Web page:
It was funny when the Chief Caretaker referred to himself as ‘Daddy’ when talking to his pet, sounding like Martin Bryce quite a bit in the tale. 😀 I’m surprised the Chief Caretaker didn’t realise his pet was Kroagnon the Great Architect before it possessed him in order to destroy the filthy flesh.
Apparently, the story was originally meant to be scored by composer David Snell. I’ve heard pieces of the original incidental music by David Snell and found it intriguing to listen to. The director Nicholas Mallet was happy with David Snell’s score, but producer John Nathan-Turner wasn’t happy.
Instead, Keff McCulloch was asked to compose the incidental music of ‘Paradise Towers’, having come off from doing ‘Delta and the Bannermen’. A shame that David Snell’s original score never got utilised for ‘Paradise Towers’, but thankfully you can hear the original score for the tale on DVD and Blu-ray.
The original DVD special features were as follows. There was the making-of documentary called ‘Horror on the High Rise’, which is presented by Mark Ayres and features behind-the-scenes cast and crew interviews. There were deleted and extended scenes from the story; some BBC continuity announcements from the story; and the ‘Girls! Girls! Girls! – The Eighties’ discussion between Sarah Sutton, Janet Fielding and Sophie Aldred who talk about the trials of playing a ‘Doctor Who’ companion during the 1980s (which was the highlight of the ‘Paradise Towers’ DVD for me 😀 ). There was the ‘Casting Sylvester’ interview with Clive Doig (which is now included on Disc 1 of the Season 24 Blu-ray box set) and a photo gallery of the story. There was a mono sound audio mix option for the story; a DVD audio commentary with Judy Cornwell, writer Stephen Wyatt and special sounds designer Dick Mills, moderated by Mark Ayres; and the alternative music score option for ‘Paradise Towers’ by composer David Snell to enjoy. There was also an info-text commentary option to enjoy. There were PDF materials including a ‘Radio Times Listings’ of the story and there was a ‘coming soon’ trailer for ‘The Sun Makers’ with Tom Baker and Louise Jameson.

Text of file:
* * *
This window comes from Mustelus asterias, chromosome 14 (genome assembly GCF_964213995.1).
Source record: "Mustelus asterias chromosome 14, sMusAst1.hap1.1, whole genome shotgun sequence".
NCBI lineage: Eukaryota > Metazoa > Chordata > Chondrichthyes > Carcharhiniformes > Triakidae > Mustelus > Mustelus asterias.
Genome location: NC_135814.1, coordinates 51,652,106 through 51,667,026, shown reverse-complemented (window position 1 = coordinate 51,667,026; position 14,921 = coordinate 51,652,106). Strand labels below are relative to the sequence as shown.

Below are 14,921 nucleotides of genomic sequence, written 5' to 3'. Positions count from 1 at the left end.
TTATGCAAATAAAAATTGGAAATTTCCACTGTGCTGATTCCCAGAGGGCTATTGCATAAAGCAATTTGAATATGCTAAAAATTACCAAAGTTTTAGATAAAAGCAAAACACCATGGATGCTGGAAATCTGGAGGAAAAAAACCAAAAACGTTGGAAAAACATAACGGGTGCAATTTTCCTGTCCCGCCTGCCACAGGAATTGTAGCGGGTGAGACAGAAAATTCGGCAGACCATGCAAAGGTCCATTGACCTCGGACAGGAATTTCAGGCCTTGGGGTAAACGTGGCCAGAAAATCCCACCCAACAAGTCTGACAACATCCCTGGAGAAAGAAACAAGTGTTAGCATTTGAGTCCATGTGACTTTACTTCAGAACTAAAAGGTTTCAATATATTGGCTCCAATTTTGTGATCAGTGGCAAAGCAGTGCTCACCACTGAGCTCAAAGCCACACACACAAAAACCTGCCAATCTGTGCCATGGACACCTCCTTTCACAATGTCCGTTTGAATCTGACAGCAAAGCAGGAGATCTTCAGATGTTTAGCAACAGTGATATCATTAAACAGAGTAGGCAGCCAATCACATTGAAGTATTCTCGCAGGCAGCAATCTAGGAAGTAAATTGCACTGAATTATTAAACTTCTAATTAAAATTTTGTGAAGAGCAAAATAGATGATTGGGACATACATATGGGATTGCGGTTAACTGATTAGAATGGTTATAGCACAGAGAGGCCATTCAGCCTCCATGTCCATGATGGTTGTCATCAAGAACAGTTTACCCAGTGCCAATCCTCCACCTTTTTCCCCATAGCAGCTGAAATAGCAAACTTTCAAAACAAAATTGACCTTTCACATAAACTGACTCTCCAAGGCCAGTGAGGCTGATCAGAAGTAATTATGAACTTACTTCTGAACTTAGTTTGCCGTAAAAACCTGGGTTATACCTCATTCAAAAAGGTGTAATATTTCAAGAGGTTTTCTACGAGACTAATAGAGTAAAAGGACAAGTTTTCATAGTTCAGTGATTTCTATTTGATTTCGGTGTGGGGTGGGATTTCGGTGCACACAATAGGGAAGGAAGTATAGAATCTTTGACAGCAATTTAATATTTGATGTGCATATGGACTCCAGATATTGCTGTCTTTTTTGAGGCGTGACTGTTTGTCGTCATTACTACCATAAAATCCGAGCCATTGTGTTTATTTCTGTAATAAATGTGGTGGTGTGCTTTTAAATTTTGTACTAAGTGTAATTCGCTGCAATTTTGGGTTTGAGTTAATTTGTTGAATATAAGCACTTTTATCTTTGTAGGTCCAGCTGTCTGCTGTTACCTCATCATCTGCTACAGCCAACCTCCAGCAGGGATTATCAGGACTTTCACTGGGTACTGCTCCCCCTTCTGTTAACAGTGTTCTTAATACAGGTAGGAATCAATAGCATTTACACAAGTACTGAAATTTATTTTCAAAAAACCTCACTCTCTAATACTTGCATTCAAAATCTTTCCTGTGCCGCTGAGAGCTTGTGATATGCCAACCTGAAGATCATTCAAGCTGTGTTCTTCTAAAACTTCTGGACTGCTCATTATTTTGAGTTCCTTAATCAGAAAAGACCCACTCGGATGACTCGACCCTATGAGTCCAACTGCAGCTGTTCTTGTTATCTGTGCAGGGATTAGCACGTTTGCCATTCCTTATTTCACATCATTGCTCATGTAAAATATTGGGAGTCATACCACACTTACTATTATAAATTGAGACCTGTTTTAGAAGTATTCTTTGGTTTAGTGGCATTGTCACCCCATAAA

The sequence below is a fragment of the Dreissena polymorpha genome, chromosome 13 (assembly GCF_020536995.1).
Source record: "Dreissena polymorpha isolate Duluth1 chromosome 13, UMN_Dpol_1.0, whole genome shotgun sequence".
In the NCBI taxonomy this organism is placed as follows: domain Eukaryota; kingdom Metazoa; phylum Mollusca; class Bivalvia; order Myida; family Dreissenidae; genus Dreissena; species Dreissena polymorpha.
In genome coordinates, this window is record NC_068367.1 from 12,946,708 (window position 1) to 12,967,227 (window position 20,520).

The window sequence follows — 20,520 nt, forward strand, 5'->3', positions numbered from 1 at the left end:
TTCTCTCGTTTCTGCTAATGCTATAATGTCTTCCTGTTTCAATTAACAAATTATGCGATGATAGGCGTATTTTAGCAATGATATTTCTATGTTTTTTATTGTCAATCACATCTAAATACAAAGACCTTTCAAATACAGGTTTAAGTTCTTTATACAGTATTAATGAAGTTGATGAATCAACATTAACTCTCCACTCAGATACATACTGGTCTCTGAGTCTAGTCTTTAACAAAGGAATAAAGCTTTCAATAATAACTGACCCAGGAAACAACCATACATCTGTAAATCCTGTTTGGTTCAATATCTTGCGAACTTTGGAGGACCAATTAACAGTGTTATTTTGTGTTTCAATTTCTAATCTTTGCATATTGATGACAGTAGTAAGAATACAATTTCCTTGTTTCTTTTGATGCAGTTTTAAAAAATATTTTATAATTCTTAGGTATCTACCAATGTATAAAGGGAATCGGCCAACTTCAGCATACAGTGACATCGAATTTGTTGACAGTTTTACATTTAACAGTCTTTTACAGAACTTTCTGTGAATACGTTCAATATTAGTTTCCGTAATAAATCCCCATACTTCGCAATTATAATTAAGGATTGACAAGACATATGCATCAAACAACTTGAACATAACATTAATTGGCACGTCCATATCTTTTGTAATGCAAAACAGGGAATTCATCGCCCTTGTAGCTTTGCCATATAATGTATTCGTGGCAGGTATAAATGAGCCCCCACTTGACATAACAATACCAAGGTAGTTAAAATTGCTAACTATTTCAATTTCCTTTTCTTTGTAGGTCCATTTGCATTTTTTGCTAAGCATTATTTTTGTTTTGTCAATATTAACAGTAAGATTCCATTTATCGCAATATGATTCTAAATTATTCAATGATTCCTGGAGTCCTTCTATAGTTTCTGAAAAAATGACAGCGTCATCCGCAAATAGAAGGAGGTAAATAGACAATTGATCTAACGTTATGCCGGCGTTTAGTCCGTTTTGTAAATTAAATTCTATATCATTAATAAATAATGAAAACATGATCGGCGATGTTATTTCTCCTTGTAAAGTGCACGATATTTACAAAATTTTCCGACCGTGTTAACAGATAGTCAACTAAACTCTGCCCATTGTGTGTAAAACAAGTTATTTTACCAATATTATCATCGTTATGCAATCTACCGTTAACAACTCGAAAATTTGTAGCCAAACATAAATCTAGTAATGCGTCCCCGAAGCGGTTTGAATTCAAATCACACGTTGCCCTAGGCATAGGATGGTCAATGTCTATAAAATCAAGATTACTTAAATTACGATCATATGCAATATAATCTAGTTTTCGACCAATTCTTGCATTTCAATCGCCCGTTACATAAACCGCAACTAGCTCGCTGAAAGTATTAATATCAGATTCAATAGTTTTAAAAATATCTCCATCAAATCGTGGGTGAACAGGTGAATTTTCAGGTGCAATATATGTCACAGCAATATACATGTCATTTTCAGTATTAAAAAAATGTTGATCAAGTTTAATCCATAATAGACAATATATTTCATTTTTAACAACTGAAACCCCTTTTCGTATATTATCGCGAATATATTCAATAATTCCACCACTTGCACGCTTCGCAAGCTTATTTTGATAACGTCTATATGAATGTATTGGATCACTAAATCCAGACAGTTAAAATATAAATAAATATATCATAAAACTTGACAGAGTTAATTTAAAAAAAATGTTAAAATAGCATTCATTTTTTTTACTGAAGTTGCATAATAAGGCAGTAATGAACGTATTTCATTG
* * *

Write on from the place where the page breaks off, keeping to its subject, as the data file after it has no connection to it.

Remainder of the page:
On Disc 3 of the ‘Doctor Who – The Collection – Season 24’ Blu-ray, the original four-part TV version of the story, the ‘Horror on the High Rise’ making-of documentary, the mono sound audio mix option; the DVD audio commentary, the alternative music score option, and the ‘Radio Times Listings’ PDF can be found on there. The deleted and extended scenes from the story; the photo gallery and the info-text commentary option for ‘Paradise Towers’ have been updated for 2021 on the Blu-ray. The BBC continuity announcements have also been updated into BBC trailers and continuity announcements for ‘Paradise Towers’ on the Blu-ray.